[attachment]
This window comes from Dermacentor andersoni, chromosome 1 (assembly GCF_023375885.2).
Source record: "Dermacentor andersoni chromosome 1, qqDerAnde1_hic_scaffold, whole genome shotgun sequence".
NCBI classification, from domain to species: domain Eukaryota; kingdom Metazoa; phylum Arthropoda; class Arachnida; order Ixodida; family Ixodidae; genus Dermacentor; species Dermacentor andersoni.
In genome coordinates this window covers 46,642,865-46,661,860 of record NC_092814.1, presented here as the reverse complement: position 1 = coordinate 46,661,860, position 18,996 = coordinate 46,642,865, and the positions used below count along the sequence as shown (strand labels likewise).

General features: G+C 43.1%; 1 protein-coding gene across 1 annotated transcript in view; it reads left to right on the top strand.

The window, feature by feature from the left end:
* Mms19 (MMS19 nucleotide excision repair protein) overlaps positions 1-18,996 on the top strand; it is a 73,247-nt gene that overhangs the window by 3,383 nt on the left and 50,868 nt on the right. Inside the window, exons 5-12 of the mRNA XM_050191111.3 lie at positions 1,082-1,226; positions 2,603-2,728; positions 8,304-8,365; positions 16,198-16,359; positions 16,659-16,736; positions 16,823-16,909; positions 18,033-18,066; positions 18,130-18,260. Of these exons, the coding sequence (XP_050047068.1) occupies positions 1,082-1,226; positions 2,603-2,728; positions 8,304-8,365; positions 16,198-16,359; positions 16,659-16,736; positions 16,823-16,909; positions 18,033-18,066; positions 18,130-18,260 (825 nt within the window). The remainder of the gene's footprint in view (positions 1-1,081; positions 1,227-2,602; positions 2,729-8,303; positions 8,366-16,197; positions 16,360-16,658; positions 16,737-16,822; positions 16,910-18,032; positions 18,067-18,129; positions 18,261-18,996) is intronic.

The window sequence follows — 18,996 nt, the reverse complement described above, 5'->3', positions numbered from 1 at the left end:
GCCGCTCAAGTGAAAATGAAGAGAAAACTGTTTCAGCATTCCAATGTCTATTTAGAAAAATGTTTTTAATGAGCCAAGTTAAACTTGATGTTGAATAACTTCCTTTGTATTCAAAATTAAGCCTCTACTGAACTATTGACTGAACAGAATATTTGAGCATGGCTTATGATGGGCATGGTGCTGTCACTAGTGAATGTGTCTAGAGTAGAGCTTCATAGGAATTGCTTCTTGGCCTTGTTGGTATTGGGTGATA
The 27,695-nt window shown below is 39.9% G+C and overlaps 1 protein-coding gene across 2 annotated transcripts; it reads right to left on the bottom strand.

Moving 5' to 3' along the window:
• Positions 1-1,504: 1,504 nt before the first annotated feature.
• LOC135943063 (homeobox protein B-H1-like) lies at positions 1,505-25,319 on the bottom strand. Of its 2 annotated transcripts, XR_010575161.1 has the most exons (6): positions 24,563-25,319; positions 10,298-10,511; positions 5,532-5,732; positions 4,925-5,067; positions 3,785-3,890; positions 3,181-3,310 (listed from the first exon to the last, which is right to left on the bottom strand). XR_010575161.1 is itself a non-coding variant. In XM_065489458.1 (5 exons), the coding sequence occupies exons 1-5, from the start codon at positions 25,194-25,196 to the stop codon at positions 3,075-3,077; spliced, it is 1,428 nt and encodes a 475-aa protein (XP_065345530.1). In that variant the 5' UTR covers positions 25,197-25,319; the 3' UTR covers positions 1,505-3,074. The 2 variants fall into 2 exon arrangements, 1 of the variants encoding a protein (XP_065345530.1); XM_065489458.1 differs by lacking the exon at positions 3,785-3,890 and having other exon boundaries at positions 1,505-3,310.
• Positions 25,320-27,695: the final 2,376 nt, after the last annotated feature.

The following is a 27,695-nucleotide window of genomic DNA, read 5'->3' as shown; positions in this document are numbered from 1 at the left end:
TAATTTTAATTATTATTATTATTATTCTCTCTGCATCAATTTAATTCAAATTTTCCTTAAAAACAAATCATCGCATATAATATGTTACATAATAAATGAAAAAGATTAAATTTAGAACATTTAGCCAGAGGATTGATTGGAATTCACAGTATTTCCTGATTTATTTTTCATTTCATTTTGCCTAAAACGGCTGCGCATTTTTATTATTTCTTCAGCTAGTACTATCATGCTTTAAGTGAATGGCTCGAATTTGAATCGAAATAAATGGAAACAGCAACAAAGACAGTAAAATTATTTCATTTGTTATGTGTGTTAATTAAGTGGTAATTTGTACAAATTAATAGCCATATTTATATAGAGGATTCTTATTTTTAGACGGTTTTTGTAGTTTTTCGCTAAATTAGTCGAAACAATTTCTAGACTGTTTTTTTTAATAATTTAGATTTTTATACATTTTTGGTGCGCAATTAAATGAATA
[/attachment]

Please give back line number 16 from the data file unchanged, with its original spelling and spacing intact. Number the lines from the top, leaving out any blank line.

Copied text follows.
TAATTTTAATTATTATTATTATTATTCTCTCTGCATCAATTTAATTCAAATTTTCCTTAAAAACAAATCATCGCATATAATATGTTACATAATAAATGAAAAAGATTAAATTTAGAACATTTAGCCAGAGGATTGATTGGAATTCACAGTATTTCCTGATTTATTTTTCATTTCATTTTGCCTAAAACGGCTGCGCATTTTTATTATTTCTTCAGCTAGTACTATCATGCTTTAAGTGAATGGCTCGAATTTGAATCGAAATAAATGGAAACAGCAACAAAGACAGTAAAATTATTTCATTTGTTATGTGTGTTAATTAAGTGGTAATTTGTACAAATTAATAGCCATATTTATATAGAGGATTCTTATTTTTAGACGGTTTTTGTAGTTTTTCGCTAAATTAGTCGAAACAATTTCTAGACTGTTTTTTTTAATAATTTAGATTTTTATACATTTTTGGTGCGCAATTAAATGAATA